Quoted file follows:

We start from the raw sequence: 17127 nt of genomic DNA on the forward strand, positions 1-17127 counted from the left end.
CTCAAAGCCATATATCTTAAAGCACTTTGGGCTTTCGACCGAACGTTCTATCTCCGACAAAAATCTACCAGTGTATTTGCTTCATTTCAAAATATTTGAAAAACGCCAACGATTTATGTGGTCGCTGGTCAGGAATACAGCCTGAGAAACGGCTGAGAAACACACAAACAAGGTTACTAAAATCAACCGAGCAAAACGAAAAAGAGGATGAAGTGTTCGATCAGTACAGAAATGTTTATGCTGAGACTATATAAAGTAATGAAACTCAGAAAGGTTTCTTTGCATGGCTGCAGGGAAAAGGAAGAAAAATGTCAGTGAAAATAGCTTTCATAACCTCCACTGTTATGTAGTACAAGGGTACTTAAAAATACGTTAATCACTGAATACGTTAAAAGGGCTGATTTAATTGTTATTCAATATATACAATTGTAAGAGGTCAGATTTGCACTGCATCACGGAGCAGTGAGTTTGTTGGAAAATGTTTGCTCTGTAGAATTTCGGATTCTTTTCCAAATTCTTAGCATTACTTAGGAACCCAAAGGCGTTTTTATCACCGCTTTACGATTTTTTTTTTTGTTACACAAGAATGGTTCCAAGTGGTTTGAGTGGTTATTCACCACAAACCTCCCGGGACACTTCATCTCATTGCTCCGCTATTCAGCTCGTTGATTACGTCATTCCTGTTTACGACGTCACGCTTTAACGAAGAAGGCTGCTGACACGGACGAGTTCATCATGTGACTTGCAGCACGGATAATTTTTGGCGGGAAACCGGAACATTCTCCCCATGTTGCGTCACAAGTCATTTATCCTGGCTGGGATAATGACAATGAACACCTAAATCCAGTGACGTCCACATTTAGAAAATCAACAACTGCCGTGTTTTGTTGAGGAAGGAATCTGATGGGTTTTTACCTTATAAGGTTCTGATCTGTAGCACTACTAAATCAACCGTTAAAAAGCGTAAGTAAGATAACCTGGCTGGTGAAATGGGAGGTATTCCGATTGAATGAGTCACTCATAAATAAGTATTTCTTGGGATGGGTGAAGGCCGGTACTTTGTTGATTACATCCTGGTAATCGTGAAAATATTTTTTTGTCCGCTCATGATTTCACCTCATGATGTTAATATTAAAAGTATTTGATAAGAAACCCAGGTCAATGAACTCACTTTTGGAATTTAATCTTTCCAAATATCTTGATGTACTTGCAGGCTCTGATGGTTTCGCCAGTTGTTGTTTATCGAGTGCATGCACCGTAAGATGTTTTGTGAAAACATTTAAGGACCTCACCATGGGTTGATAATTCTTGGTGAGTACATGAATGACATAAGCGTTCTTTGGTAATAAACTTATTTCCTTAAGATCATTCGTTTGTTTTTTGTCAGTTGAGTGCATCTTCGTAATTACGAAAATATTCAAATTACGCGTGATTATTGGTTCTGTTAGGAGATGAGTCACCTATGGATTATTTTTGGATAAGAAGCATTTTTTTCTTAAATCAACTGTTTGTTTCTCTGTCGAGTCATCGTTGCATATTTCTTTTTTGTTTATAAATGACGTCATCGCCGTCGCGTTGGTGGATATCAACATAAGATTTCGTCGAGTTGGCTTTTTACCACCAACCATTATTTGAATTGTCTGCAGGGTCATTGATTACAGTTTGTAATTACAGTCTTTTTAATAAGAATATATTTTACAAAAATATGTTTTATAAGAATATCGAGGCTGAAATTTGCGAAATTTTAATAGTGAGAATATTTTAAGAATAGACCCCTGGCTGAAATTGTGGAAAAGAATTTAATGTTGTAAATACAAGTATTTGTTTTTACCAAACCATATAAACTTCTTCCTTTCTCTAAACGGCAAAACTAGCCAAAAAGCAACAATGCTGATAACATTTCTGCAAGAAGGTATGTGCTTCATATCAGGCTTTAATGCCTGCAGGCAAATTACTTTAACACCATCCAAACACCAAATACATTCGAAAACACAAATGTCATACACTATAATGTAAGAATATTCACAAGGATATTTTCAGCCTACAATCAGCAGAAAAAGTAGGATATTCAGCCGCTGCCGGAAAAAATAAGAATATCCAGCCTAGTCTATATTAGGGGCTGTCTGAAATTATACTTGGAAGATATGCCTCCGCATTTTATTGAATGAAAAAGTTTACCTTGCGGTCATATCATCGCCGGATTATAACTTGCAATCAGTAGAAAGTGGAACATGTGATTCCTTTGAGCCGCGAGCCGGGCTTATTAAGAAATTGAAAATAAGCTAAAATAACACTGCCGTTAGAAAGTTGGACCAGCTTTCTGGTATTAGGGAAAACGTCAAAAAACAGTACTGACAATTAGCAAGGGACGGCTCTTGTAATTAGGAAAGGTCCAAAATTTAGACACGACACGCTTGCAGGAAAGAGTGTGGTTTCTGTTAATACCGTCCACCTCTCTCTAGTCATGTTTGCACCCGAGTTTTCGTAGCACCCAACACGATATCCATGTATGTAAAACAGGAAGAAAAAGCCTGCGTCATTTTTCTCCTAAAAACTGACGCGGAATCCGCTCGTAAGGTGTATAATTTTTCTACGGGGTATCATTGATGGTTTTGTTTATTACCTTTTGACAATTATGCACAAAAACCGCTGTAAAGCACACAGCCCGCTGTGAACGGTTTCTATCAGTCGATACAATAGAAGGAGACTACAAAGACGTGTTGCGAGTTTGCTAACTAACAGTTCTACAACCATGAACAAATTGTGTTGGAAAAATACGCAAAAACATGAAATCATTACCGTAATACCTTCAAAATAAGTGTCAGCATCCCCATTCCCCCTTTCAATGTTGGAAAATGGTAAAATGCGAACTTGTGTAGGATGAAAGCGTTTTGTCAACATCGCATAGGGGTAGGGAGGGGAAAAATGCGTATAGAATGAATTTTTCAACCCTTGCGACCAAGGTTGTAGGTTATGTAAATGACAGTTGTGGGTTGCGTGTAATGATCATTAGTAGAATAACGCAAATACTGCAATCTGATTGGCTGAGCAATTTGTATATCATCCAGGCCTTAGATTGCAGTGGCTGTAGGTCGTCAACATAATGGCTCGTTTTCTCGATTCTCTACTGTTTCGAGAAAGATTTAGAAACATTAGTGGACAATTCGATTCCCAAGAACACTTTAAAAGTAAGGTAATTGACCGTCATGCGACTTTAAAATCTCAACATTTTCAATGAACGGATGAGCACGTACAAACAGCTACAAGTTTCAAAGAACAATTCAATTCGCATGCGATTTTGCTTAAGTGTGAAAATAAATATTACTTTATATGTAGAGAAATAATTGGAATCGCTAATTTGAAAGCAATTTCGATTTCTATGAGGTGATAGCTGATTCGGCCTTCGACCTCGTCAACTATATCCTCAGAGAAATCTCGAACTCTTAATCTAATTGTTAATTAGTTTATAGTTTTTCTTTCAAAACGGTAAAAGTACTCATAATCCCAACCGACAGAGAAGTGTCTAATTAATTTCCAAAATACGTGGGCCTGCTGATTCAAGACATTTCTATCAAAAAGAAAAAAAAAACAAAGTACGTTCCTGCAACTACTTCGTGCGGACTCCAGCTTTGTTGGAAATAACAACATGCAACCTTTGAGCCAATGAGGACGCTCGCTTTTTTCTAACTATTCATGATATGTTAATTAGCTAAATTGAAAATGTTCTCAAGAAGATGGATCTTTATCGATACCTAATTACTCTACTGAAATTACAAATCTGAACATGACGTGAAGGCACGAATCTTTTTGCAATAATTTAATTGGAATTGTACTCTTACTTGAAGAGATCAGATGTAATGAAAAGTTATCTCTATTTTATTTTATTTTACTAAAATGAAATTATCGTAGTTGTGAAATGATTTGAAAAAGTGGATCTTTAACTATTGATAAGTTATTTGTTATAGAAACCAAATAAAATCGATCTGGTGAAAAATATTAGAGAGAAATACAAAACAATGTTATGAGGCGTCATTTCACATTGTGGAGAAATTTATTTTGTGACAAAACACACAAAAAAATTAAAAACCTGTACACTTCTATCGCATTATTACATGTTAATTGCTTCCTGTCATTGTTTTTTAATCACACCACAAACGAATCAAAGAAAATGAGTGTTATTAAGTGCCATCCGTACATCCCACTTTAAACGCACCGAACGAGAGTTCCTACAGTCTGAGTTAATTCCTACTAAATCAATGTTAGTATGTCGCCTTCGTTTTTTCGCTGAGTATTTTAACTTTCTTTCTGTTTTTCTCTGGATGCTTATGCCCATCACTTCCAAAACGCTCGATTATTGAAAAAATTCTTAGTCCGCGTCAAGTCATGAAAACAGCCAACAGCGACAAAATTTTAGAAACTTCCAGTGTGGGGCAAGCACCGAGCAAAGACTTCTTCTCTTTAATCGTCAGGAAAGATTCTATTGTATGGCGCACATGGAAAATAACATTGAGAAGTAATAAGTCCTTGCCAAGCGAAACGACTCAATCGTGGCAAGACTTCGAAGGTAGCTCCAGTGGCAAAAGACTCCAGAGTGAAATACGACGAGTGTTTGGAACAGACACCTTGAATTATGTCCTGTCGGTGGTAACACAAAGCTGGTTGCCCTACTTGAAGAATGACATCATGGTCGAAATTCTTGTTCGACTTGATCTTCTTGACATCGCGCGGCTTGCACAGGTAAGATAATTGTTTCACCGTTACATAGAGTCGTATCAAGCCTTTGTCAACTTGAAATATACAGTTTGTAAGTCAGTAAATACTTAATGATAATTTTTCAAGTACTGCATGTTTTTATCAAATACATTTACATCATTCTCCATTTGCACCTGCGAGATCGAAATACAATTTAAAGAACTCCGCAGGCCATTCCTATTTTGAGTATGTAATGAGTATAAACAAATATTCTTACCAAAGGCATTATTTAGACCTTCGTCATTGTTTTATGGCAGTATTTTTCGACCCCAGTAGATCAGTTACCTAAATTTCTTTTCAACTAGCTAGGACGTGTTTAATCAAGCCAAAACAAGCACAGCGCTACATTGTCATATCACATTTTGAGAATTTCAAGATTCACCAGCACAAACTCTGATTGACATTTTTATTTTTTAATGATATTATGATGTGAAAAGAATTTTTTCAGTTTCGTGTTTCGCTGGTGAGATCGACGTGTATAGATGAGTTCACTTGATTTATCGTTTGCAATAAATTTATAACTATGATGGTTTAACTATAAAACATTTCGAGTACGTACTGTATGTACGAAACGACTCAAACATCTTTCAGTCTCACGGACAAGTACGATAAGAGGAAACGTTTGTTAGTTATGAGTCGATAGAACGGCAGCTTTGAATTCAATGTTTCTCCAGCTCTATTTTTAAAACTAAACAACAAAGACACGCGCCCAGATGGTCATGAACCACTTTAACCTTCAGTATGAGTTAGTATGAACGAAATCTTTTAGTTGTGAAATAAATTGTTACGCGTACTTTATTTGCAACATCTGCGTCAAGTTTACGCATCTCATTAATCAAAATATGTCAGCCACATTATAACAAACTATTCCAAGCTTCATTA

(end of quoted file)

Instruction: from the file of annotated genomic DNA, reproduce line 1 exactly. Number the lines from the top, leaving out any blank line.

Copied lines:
We start from the raw sequence: 17127 nt of genomic DNA on the forward strand, positions 1-17127 counted from the left end.